• Clicking on the "Dark" button sets the CSS variables --background-color and --color to "#000000" and "#FFFFFF" respectively.

  • Clicking on the "Light" button sets the CSS variables --background-color and --color to "#FFFFFF" and "#000000" respectively.

These theme values are pre-defined in an object themes, and whenever any of these two buttons are clicked, the toggle function is called, and the theme variable is set to either themes.dark or themes.light (depending on the button clicked).

When theme is updated, the afterUpdate lifecycle method is called, and the values of the CSS variables are updated accordingly.

Demo - `afterUpdate` Lifecycle Method - Theme Toggle - Toggled to Dark

Note: Without label in the theme object, the afterUpdate lifecycle method would not be called because the theme object would not referenced anywhere in the HTML markup of the component.Note: Alternatively, this same behavior can be achieved by using a reactive statement.

Use Case #3 - Auto-Adjust Scroll Position in Messaging Client#

From top to bottom, chat clients display messages in ascending order of their timestamp, with the oldest messages at the top and the most recent messages at the bottom adjacent to the "Send Message" input field. When a new message is received within a chat client, the user is automatically scrolled to that message at the bottom of the scrollable view, assuming that they haven't scrolled beyond a certain threshold that indicates the user browsing through older messages.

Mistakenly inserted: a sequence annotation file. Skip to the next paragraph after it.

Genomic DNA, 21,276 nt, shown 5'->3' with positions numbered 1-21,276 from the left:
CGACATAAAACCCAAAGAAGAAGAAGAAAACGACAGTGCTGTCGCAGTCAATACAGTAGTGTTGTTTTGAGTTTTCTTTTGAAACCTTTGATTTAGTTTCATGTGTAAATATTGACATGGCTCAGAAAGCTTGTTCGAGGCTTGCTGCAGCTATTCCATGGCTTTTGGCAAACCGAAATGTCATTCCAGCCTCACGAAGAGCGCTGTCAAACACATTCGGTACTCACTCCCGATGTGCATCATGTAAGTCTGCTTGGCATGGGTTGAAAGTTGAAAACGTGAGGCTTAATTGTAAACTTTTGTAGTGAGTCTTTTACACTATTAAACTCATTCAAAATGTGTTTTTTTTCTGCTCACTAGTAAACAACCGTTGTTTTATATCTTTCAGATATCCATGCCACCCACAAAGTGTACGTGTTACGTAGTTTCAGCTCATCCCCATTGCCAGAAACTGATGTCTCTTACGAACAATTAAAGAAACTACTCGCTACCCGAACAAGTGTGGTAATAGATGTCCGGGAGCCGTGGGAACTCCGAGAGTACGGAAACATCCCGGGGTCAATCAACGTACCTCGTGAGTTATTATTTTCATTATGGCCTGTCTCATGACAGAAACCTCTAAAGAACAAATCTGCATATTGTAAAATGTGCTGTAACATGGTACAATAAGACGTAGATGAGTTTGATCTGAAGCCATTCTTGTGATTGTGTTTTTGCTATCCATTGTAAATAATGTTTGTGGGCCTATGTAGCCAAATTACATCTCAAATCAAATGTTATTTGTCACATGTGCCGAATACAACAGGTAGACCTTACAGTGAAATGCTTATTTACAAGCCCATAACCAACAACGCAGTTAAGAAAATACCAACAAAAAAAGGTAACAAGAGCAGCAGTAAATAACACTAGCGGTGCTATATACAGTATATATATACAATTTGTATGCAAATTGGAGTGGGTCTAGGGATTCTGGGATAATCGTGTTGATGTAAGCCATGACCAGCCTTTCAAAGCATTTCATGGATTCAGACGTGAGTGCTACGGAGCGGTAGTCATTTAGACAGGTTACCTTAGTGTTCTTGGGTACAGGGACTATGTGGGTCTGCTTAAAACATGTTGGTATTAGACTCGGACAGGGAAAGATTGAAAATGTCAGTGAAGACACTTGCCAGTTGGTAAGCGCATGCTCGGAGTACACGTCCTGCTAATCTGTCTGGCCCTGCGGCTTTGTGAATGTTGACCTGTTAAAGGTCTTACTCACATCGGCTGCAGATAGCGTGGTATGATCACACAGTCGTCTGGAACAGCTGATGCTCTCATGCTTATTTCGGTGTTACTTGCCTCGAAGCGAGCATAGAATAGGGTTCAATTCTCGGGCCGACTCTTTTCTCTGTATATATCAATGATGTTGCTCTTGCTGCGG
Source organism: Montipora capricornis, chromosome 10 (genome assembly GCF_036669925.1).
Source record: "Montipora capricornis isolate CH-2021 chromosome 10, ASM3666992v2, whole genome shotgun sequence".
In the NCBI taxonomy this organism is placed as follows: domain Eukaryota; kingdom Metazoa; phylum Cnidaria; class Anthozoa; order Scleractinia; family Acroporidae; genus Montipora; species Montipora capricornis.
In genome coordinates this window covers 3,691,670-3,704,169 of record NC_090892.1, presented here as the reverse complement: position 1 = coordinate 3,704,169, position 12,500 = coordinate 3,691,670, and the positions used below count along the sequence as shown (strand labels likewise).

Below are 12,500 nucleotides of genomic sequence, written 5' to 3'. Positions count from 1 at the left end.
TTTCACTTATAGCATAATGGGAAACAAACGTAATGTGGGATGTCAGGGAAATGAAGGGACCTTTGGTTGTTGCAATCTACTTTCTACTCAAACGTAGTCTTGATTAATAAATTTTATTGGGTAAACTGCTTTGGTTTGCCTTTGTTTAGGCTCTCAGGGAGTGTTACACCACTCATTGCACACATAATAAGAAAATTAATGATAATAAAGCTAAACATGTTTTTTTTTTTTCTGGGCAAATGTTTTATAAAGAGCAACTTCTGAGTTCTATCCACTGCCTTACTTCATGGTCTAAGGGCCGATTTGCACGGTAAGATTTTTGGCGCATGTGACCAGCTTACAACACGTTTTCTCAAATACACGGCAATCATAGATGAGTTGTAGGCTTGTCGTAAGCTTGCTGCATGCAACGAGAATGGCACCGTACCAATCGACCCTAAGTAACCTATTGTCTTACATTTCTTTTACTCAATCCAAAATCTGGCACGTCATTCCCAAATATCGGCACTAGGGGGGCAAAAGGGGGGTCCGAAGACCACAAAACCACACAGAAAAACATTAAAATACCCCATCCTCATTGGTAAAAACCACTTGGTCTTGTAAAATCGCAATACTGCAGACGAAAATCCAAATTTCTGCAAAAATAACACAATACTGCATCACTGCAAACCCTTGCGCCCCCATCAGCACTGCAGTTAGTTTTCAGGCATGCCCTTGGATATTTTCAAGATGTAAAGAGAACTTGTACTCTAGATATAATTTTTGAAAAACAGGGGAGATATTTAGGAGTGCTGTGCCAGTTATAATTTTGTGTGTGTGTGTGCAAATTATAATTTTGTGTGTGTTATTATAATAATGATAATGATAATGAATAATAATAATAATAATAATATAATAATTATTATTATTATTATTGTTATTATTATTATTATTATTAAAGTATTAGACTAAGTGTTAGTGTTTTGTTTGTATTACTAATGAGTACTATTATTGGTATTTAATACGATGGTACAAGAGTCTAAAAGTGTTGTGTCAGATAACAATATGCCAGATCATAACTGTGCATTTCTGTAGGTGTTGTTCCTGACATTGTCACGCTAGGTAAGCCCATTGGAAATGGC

Visit this simple Svelte REPL demo to see how chat clients auto-adjust a user's scroll position upon receiving a new message using the afterUpdate lifecycle method:

Demo - afterUpdate Lifecycle Method - Auto-Adjust Scroll Position in Messaging Client

Demo - `afterUpdate` Lifecycle Method - Auto-Adjust Scroll Position in Messaging Client

(ChatClient.svelte)